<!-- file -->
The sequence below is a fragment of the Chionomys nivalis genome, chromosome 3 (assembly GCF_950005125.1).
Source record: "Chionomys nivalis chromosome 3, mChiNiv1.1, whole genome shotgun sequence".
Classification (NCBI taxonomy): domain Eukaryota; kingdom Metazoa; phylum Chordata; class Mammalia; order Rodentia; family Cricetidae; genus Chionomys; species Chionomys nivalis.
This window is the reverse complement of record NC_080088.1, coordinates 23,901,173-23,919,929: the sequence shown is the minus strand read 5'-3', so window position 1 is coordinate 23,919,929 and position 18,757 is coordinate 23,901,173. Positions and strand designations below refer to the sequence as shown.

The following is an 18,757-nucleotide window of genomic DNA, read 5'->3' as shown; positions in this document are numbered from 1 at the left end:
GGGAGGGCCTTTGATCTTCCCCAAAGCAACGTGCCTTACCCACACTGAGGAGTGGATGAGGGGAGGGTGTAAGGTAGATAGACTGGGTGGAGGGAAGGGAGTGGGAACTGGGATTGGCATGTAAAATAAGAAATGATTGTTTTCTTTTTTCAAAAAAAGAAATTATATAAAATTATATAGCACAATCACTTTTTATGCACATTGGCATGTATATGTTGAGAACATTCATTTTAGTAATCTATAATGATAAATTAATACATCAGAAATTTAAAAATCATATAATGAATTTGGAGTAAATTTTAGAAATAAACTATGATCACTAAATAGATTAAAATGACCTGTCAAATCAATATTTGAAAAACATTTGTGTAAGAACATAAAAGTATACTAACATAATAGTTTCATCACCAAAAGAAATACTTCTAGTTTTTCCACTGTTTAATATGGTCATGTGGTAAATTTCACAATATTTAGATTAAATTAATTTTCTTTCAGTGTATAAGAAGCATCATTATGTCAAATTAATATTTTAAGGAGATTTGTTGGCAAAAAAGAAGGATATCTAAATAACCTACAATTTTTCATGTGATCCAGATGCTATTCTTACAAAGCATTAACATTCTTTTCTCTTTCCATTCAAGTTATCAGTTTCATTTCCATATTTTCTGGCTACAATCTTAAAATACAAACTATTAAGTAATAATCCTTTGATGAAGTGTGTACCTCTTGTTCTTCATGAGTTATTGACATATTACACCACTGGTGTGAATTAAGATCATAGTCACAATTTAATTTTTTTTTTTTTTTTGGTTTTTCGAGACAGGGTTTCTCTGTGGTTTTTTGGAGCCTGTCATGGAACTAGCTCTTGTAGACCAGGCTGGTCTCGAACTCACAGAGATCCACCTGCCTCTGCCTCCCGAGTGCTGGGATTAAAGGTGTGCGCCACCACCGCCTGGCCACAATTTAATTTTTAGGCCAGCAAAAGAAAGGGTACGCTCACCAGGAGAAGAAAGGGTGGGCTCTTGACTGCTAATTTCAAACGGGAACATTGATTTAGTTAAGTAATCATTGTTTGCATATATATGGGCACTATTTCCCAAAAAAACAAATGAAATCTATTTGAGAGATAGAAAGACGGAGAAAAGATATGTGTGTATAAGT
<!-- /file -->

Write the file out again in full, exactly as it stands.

The sequence below is a fragment of the Chionomys nivalis genome, chromosome 3 (assembly GCF_950005125.1).
Source record: "Chionomys nivalis chromosome 3, mChiNiv1.1, whole genome shotgun sequence".
Classification (NCBI taxonomy): domain Eukaryota; kingdom Metazoa; phylum Chordata; class Mammalia; order Rodentia; family Cricetidae; genus Chionomys; species Chionomys nivalis.
This window is the reverse complement of record NC_080088.1, coordinates 23,901,173-23,919,929: the sequence shown is the minus strand read 5'-3', so window position 1 is coordinate 23,919,929 and position 18,757 is coordinate 23,901,173. Positions and strand designations below refer to the sequence as shown.

The following is an 18,757-nucleotide window of genomic DNA, read 5'->3' as shown; positions in this document are numbered from 1 at the left end:
GGGAGGGCCTTTGATCTTCCCCAAAGCAACGTGCCTTACCCACACTGAGGAGTGGATGAGGGGAGGGTGTAAGGTAGATAGACTGGGTGGAGGGAAGGGAGTGGGAACTGGGATTGGCATGTAAAATAAGAAATGATTGTTTTCTTTTTTCAAAAAAAGAAATTATATAAAATTATATAGCACAATCACTTTTTATGCACATTGGCATGTATATGTTGAGAACATTCATTTTAGTAATCTATAATGATAAATTAATACATCAGAAATTTAAAAATCATATAATGAATTTGGAGTAAATTTTAGAAATAAACTATGATCACTAAATAGATTAAAATGACCTGTCAAATCAATATTTGAAAAACATTTGTGTAAGAACATAAAAGTATACTAACATAATAGTTTCATCACCAAAAGAAATACTTCTAGTTTTTCCACTGTTTAATATGGTCATGTGGTAAATTTCACAATATTTAGATTAAATTAATTTTCTTTCAGTGTATAAGAAGCATCATTATGTCAAATTAATATTTTAAGGAGATTTGTTGGCAAAAAAGAAGGATATCTAAATAACCTACAATTTTTCATGTGATCCAGATGCTATTCTTACAAAGCATTAACATTCTTTTCTCTTTCCATTCAAGTTATCAGTTTCATTTCCATATTTTCTGGCTACAATCTTAAAATACAAACTATTAAGTAATAATCCTTTGATGAAGTGTGTACCTCTTGTTCTTCATGAGTTATTGACATATTACACCACTGGTGTGAATTAAGATCATAGTCACAATTTAATTTTTTTTTTTTTTTTGGTTTTTCGAGACAGGGTTTCTCTGTGGTTTTTTGGAGCCTGTCATGGAACTAGCTCTTGTAGACCAGGCTGGTCTCGAACTCACAGAGATCCACCTGCCTCTGCCTCCCGAGTGCTGGGATTAAAGGTGTGCGCCACCACCGCCTGGCCACAATTTAATTTTTAGGCCAGCAAAAGAAAGGGTACGCTCACCAGGAGAAGAAAGGGTGGGCTCTTGACTGCTAATTTCAAACGGGAACATTGATTTAGTTAAGTAATCATTGTTTGCATATATATGGGCACTATTTCCCAAAAAAACAAATGAAATCTATTTGAGAGATAGAAAGACGGAGAAAAGATATGTGTGTATAAGT